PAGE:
Over 20 English-language teachers fear their jobs are gone

Teachers in Grafton College were not paid this weekend and owners not responding

Grafton College in Portobello, Dublin. Photograph: Nick Bradshaw

Grafton College in Portobello, Dublin. Photograph: Nick Bradshaw

 

More than 20 teachers, many with children, fear their jobs are gone, just weeks before Christmas after their monthly salaries were not paid over the weekend.

Emergency plans are being drawn up to send up to 500 foreign students who were being taught English at Grafton College in Portobello, Dublin, to other private language schools in the city as attempts to contact its London-based owner failed.

Roy Hassey, union organiser with Unite, which represents most of the 23 teachers affected, is meeting them on Monday morning.

“Nobody saw this coming,” he said. “I started getting phone calls and emails from teachers early on Saturday morning to say they hadn’t been paid.

He said it appeared that the school had shut. “Teachers have tried to contact the owners and senior management, and their phone calls and emails are not being responded to. That’s as much as we know at the moment.”

Mr Hassey said the teachers were fearful for their futures and how they would financially cope over the coming weeks.

“It is three or four weeks before Christmas, and they are effectively now out of a job,” he said. “They have no idea what is going to happen, no idea if the wages they are owed will be paid. A lot of these teachers have children – it is not good. It is really worrying.”

Lease ending

It is understood the lease on the building occupied by Grafton College was coming to an end in the new year, and there were plans for it to relocate. However, there was no indications of any financial difficulties or imminent closure.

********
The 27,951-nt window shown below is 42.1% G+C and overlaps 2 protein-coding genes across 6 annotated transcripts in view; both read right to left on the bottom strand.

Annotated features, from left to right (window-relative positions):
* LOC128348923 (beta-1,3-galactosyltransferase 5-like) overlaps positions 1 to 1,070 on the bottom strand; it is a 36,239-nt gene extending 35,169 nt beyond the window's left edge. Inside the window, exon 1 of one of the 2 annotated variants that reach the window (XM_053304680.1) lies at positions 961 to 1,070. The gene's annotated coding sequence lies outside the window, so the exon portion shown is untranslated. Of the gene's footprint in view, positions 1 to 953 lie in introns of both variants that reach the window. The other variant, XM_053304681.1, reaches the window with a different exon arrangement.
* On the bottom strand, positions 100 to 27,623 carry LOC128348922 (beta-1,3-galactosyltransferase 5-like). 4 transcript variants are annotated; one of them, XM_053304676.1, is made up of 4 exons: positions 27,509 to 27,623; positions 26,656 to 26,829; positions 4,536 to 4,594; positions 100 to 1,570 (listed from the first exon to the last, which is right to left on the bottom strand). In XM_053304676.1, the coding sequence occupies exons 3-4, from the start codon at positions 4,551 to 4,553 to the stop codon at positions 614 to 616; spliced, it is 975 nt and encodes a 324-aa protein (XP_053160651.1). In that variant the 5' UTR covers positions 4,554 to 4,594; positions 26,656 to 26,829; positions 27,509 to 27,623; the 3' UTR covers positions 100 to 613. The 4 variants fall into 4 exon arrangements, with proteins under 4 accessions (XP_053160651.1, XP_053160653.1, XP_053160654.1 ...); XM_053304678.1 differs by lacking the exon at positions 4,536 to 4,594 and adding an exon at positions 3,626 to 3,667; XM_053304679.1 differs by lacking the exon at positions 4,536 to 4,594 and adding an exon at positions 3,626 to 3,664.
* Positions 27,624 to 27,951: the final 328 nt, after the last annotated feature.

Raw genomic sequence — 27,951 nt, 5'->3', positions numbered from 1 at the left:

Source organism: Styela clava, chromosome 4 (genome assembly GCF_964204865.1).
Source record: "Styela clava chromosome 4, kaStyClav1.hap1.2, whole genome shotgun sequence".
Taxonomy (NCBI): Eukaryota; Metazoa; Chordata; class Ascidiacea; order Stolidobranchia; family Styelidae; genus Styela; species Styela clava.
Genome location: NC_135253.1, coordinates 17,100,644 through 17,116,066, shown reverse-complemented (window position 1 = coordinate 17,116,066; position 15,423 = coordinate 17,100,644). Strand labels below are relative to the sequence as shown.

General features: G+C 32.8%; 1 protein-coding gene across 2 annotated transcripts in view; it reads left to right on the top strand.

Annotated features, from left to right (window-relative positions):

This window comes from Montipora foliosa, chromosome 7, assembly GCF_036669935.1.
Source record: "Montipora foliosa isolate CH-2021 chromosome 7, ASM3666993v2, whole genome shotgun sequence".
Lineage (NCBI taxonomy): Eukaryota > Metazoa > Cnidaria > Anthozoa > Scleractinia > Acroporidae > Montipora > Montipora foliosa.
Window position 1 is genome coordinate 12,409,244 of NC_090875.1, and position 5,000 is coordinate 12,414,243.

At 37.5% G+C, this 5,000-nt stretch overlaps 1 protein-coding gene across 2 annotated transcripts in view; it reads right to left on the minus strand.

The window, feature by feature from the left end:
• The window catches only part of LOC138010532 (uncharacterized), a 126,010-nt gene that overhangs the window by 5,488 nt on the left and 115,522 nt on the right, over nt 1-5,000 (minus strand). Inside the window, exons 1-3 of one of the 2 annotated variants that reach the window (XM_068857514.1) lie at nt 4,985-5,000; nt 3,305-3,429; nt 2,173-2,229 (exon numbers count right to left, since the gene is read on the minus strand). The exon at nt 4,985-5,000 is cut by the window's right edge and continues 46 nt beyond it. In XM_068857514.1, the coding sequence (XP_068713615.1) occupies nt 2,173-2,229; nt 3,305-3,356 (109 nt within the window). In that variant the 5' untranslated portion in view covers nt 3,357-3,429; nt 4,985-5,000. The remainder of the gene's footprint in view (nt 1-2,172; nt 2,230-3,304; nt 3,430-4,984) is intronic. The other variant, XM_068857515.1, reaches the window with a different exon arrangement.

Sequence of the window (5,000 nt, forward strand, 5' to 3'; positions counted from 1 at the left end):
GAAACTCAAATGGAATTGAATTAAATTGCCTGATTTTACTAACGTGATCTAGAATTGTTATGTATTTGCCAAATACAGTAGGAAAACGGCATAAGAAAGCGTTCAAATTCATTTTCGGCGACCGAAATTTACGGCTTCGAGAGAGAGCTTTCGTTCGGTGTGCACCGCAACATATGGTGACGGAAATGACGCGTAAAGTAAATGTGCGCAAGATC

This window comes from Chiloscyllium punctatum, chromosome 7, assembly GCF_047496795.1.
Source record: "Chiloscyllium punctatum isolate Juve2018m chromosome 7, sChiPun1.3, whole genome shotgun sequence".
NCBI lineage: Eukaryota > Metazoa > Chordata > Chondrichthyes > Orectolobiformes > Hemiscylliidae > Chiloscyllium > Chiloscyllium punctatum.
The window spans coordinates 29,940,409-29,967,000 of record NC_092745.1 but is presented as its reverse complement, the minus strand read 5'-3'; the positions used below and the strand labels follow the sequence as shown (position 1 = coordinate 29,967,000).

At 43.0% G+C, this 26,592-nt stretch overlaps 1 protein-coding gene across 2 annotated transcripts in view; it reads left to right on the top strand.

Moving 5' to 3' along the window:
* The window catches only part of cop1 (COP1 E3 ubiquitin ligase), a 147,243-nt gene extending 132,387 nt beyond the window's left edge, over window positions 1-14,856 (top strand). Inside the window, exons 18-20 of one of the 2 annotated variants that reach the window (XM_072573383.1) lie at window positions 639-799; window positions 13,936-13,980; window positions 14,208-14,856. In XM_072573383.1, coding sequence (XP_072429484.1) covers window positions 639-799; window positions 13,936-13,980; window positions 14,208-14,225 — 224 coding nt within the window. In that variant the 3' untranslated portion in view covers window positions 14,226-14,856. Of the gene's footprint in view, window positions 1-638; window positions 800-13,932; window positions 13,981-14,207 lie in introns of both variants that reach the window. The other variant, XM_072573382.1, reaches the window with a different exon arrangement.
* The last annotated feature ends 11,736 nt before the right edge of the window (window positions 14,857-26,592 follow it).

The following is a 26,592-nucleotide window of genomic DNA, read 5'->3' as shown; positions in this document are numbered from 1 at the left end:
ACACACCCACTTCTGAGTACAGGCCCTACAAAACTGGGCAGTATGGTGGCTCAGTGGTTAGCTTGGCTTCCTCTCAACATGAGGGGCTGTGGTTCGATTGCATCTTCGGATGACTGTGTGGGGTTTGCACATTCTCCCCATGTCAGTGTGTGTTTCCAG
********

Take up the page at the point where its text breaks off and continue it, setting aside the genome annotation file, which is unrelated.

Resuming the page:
There is around two weeks left of the term before the Christmas break.

David O’Grady, chief executive of Marketing English in Ireland, which represents private English language schools including Grafton College, said he was “completely shocked” by the development.

“I’m really quite in the dark,” he said.

“In the meantime, we are putting in place a plan for students, if the school isn’t operational, that they will be transferred to other of our member schools.”

Mr O’Grady said he had been working all weekend on a contingency plan, and had been in regular contact with the school manager, who said he had also been unable to get in touch with the London-based owner.

“I thought it might have been a glitch or a problem with computers, but because there was no reply from the owner, it all sounds a bit strange,” he said.

Regulation urged

The manager was preparing to physically open the college on Monday for students but it is not clear if teachers are prepared to continue working without being paid, said Mr O’Grady.

Union organiser Mr Hassey has made representations to Minister for Education Joe McHugh and the Oireachtas education committee urging more stringent regulation of the private English language sector.

“This sector has been blighted over the last five or 10 years with this sort of situation, with schools closing down overnight, students left without anywhere to go, teachers left out of pocket,” he said.

The industry revolving around teaching English to international students is worth an estimated €762 million to the Irish economy.

The Qualifications and Quality Assurance Bill, legislation drawn up to deal with its regulation, is currently before the Oireachtas.

Mr Hassey has called on Mr McHugh to fast-track the legislation with suggested amendments to tighten up teacher protection.